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One case for Social Security

By Jennie L. Phipps ·
Wednesday, September 21, 2011
Posted: 10 pm ET

I love talking about retirement and retirement planning with Merton Bernstein, retired law professor and expert on Social Security.

He's gotten grumpier and grumpier about some current attitudes toward Social Security. He thinks many politicians just don't understand the issues. "It's stupid politics by my judgment," he says.

Bernstein, 88, who has been a recipient of Social Security since he was 70, after he retired from teaching at the Washington University in St. Louis School of Law, says, "The argument against Social Security in the 1990s was 'You aren't making enough money on the money you were putting into it. If only you had a chance to invest in the market. ...' Since then, the market is a mess. I know all kinds of people of modest means with 401(k)s who can't retire because the value has disappeared. The gloss is off that plan to the extent that there ever was any."

That means Social Security is "far more important than it ever was," Bernstein says.

"But the thing I really don't understand is the lack of business support for Social Security. Social Security will pay the living expenses of 56 million people this year -- one of every six Americans -- a total of $800 billion, which used to be a lot of money. (Drug stores, grocery stores,) wouldn't you think their top executives would sit up and say, 'If you cut Social Security, it's going to cut into our business?

"Business is heavily dependent on Social Security. If it's cut -- even they just trim the cost of living adjustment -- what are people going to buy food and medicine with -- food stamps?

"Businesses don't have to be idealistic. They just have to recognize that when people are prosperous, they make better customers."

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Guy Berliner
October 24, 2011 at 9:29 pm

Where's the gun to your head, Cody? If you don't like paying Social Security, you could just renounce your citizenship and pick up and move to some country where they have no Social Security. How about Chad, say?

What you fail to recognize is that insurance companies go broke, like AIG, A government that can pay its debts in its own currency cannot go broke. I'd a helluva lot rather hold an IOU from Uncle Sam than any private company.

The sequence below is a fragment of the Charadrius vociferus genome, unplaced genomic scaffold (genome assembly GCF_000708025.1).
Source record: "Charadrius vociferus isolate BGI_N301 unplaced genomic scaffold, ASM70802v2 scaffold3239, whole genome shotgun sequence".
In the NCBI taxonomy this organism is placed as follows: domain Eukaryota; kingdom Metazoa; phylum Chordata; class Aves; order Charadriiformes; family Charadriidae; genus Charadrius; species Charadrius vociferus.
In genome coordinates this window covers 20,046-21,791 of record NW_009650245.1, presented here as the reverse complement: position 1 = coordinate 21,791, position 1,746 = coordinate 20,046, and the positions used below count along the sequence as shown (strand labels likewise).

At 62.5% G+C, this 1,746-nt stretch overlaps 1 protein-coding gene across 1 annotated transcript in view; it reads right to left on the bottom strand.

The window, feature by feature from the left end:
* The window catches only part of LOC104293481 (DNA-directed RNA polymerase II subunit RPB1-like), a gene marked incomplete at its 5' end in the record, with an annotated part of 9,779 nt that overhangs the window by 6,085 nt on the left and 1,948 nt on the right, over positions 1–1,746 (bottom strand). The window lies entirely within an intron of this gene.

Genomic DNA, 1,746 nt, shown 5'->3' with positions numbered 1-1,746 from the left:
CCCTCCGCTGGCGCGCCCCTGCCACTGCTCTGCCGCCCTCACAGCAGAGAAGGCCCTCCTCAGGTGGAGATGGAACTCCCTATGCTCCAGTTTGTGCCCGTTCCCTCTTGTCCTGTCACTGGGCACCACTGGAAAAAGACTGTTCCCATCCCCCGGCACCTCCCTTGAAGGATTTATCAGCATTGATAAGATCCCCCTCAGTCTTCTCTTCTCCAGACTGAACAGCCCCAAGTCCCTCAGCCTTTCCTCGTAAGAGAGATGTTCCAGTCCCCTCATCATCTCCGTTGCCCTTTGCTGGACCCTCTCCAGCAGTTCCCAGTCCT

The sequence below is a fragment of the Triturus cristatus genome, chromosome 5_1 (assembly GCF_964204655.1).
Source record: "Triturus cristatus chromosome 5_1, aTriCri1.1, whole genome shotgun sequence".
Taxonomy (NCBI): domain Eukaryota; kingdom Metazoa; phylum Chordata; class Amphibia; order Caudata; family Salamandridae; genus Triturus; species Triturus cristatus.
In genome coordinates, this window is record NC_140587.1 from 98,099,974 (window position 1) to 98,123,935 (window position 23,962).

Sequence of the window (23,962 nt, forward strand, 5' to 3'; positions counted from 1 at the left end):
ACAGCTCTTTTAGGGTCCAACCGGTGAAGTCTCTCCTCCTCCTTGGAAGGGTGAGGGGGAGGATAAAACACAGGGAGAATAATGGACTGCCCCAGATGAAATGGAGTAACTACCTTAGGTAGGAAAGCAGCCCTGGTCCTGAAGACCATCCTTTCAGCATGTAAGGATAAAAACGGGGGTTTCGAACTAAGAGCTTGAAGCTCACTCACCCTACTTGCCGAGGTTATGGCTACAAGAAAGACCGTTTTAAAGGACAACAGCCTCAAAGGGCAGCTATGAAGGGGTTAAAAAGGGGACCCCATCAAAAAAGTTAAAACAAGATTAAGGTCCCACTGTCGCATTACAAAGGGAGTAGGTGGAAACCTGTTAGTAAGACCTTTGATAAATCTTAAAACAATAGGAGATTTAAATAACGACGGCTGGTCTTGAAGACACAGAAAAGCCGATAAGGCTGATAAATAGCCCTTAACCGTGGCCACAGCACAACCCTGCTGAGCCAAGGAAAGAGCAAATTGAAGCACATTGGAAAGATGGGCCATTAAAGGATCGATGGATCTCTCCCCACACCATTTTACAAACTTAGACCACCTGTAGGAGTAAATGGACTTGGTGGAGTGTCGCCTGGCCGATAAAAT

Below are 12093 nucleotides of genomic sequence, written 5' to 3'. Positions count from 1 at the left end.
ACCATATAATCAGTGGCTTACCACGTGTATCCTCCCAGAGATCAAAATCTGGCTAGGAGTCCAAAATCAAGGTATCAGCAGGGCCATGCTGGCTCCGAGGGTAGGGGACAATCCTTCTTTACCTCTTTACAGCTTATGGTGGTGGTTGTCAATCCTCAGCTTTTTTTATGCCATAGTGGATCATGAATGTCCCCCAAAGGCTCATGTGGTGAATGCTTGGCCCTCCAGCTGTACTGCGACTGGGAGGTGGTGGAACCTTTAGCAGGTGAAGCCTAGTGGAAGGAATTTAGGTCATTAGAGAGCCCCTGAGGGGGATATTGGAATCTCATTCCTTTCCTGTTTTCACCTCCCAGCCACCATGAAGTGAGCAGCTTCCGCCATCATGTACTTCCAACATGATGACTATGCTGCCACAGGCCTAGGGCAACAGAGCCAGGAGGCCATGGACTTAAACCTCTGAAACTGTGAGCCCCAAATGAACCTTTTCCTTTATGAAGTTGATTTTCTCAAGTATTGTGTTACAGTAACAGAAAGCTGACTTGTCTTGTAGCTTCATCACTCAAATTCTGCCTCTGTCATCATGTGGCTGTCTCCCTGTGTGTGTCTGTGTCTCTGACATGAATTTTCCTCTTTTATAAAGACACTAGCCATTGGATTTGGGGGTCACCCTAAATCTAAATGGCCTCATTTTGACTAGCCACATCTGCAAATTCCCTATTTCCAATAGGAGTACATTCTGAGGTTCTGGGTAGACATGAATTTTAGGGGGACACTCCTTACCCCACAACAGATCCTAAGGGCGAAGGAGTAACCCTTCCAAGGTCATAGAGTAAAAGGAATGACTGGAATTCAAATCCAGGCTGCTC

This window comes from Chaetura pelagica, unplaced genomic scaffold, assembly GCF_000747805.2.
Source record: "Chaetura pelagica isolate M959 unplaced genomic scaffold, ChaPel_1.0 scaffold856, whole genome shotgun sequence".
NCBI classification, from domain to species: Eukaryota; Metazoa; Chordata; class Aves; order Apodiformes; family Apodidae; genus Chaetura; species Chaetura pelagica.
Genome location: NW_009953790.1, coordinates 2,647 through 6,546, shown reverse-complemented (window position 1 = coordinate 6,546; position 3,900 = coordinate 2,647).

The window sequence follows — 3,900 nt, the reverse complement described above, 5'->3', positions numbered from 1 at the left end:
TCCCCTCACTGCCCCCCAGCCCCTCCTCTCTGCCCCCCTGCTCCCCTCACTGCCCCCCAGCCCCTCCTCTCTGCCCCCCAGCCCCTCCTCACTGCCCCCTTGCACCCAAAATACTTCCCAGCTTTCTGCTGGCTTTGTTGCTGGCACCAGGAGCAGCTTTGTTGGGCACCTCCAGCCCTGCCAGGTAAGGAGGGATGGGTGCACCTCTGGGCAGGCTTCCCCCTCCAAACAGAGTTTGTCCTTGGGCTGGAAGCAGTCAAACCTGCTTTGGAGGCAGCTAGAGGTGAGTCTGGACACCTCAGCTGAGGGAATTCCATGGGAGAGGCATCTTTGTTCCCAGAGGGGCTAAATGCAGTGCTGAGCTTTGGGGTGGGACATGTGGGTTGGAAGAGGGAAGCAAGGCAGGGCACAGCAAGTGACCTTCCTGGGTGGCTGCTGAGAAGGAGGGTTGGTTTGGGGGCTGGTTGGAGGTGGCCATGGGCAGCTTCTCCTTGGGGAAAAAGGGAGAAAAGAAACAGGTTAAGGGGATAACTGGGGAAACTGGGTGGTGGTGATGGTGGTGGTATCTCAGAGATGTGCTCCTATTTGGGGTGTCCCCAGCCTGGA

Also, while you might do better investing the same money in savvy stock market investments, you might also, as events have shown recently, do a helluva lot worse.

Fundamentally, Social Security is a program based on intergenerational solidarity: I pay into it now so that my elders will be able to enjoy a dignified existence in their retirement irrespective of the vicissitudes of the economy, knowing in turn that later, when I retire, I will also enjoy the same favor in return from the younger generation.

Our collective ability to sustain such a commitment to this kind of social solidarity into the indefinite future does not depend on some kind of extraordinary genius or luck. It depends mainly on the agreement of the majority of our people that it's a good thing to do, an agreement you evidently don't share. So I sincerely hope the majority of people never come to embrace your cynical attitude. In fact, come to think of it, let's talk some more about your Chad adventure: I'd be more than happy to take up a collection to finance a one-way ticket for you and your ilk.

September 22, 2011 at 2:10 pm

Really? Who do you think pays into the SS system as it is? Employers have to pay 1/2 of all FICA taxes paid into the system. SS was sold on the idea that it was insurance. If anything, it looks NOTHING like insurance. Insurance takes premiums and uses them for investments into bonds and equities. When excess money was being put into SS is taken by the congress and spent; in return you got an IOU (Gov't debt). Right now, more money is taken out then being put in, and the earnings from the young today are taxed and used to subsidize the elderly. It’s a pass through system. It’s a tax on work. When SS started, most individuals didn't live past 70, now, people are living to their 90's. That means we have to carry people for 20 years longer. This puts an unrealistic strain on the system.

If I started an insurance company, sold you an annuity and set up exactly how SS currently works.. I would be going to jail. It’s only the ability of gov't to force taxation from a barrel of a gun that allows this type of program to exist.

September 22, 2011 at 4:16 am

There is talk about raising Medicare by $6500. I don't even get that much in Social Security. How can I pay that? There is no way unless I work or borrow from friends or someone. I draw SSD because of a severed spinal cord. I can not work, I'm on constant opiates to control my pain, there is no way I could survive. It scares me to the point of being unable to sleep because I close my eyes and wonder what will become of me and others like me. Please, don't take away my only means of support and medical care.